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5Q PropTech Interview – Jaewon Peter Chun President at World Smart Cities Forum

July 21, 2020

1. You have a hugely dynamic profile and background. Could you describe briefly who you are and what has brought you to where you are today?

I’m President of World Smart Cities Forum (WSCF), which is a non-profit organization based in London, England.

I founded ARK-i Labs in New York City, which is a smart city curator and investment company.

Besides, I founded and have run XnTREE, a Tech accelerator in Level39 which is the largest open tech cluster in Europe, which is located in Canary-Wharf financial district in London.

In the past 7 years, Level39 has been the cradle for more than 300 successful tech startups and more than 10 startups have become unicorns.

In the late 1990s and early 2000s, I became interested in Technology Innovation through Tech companies I encountered when I worked at Investment Bank in Wall Street.

In particular, as I participated in ‘Cognicity’, the Canary Wharf Smart City Challenge programme, through Level 39, I established my own concept of smart city based on innovations, and through this, I have expanded my career with global smart city projects.

In 2018, I was appointed Master Planner, head of Korea’s smart city national pilot project, to create a master plan framework, and from 2019 until now, I have established smart city master plans in many countries and cities including Vietnam, Ukraine, and the UK.

2. What is the mission of the World Smart Cities Forum and what drives your passion to expand the international landscape of smart cities?

The main mission of WSCF is to select a city that needs urban regeneration to create a differentiated smart city basic master plan framework and a sustainable growth model.

It is also one of the important missions of the World Smart Cities Forum to help the leaders create a framework for inter-city cooperation between cities to create a cross-demonstration project.

Besides applying the People-oriented PPP model (4Ps) is also an important mission that World Smart Cities Forum is aiming at.

Over the past 30 years, I have visited more than 50 countries and more than 500 cities, realizing that the problems of the city and the worries about the future are not just a city.

And in the new era of digital transformation, it became clear that solving problems in cities and drawing blueprints for the future is more important than anything else.

3. Could you briefly explain the Tech Sandbox Model within the Smart City space?

The Smart City Tech Sandbox model presented by WSCF is a Smart City Open Tech Cluster that allows at least 30% of the cost of all Smart City projects to go directly to competitive SMEs or startups.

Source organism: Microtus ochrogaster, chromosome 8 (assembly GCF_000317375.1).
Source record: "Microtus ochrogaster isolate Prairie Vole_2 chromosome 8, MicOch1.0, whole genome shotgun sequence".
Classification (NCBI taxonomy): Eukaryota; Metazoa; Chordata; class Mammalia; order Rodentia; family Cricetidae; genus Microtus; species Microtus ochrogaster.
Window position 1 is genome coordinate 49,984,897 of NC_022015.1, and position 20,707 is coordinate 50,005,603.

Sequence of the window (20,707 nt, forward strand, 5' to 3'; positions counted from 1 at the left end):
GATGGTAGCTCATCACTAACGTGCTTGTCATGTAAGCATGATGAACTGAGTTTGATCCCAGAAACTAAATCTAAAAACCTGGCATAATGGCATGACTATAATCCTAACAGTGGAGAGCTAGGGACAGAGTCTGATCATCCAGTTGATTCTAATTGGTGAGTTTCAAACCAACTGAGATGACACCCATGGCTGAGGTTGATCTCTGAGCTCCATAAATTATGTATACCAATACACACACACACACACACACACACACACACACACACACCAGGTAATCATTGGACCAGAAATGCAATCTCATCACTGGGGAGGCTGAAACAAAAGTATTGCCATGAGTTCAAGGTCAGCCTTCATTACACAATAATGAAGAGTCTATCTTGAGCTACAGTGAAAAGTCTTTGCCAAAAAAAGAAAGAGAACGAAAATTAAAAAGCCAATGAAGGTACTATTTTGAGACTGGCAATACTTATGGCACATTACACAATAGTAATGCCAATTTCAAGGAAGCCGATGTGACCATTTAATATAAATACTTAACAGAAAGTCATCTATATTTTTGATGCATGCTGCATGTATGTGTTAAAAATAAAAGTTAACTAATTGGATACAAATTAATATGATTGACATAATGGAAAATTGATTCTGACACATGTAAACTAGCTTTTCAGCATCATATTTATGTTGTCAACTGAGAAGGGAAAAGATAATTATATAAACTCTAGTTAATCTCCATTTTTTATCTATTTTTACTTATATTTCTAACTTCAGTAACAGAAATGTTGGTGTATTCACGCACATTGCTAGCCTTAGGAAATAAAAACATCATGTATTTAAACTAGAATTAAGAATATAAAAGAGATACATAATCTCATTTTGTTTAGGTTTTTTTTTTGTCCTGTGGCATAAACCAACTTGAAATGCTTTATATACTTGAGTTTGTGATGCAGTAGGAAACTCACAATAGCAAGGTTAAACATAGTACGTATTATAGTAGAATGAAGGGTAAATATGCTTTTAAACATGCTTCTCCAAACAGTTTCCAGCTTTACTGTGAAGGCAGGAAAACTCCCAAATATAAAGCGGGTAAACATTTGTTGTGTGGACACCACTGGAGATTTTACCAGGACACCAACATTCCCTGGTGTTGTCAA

Since urban regeneration-type smart cities must focus on various ideas and technologies such as software, hardware, and contents, it is important to exclude existing bidding methods and select operators through an open competition system in order to properly apply them.

Therefore, less than 200 companies are invited to the Tech Sandbox, and technology and ideas are verified through cohorts for one year.

By accumulating the accumulated credits in about 5 open competitions and selecting the final operator, they can make a direct contract with the local government.

4. What lessons can be learned from the Covid-19 pandemic in relation to the use of tech in smart cities?

Various conference call platforms, webinar platforms, data analysis to cover fake news, cashless-based fintech, tracking system to identify coronavirus confirmers, life-saving healthcare platform, PropTech, etc., are frequently mentioned during COVID-19 pandemic.

However, technologies and services such as identifying the entrant’s circulation can be controversial in terms of personal information protection, and only a few countries in Asia actually use it.

Anyhow, the COVID-19 pandemic will change our way of life in the future.

The increasing number of non-face-to-face tasks will accelerate digital transformation, and as a result, advancements in data, cybersecurity, E-commerce, FinTech, Blockchain, Digital twin, and healthcare fields will be noticeable.

In particular, the demand for technology to prepare for invisible threats such as viruses will inevitably increase.

Normally, when dealing with the main topics of smart cities, there is a priority, and as the COVID-19 pandemic era enters, safety and healthcare in each city are becoming the most important topics.

Until a vaccine is released, the environment of a metropolitan city vulnerable to collective infection is bound to adversely affect the future of the city in a situation where the unstable situation is likely to continue.

Therefore, in a large city with a dense population and concentrated economy, the key is how the anti-virus system and safety nets have been well established.

5. Which city do you believe is currently leading the way for Smart City innovation and why?

In fact, the concept of smart city has been discussed for a long time, but it has not been long since it led to implementation.

Therefore, almost all cases are in progress.

In addition, many of the smart city projects are actually infrastructure new city development projects that build residential facilities and roads.

In terms of people-centered urban regeneration, cities that pursue citizen participation, transportation innovation, zero energy, and eco-friendliness are London, Amsterdam, Copenhagen, Singapore, and Toronto.

At this point, I think these cities are at the forefront of smart cities. What these cities have in common is that the level of innovation is quite high compared to other cities, and the government has an active innovation policy.

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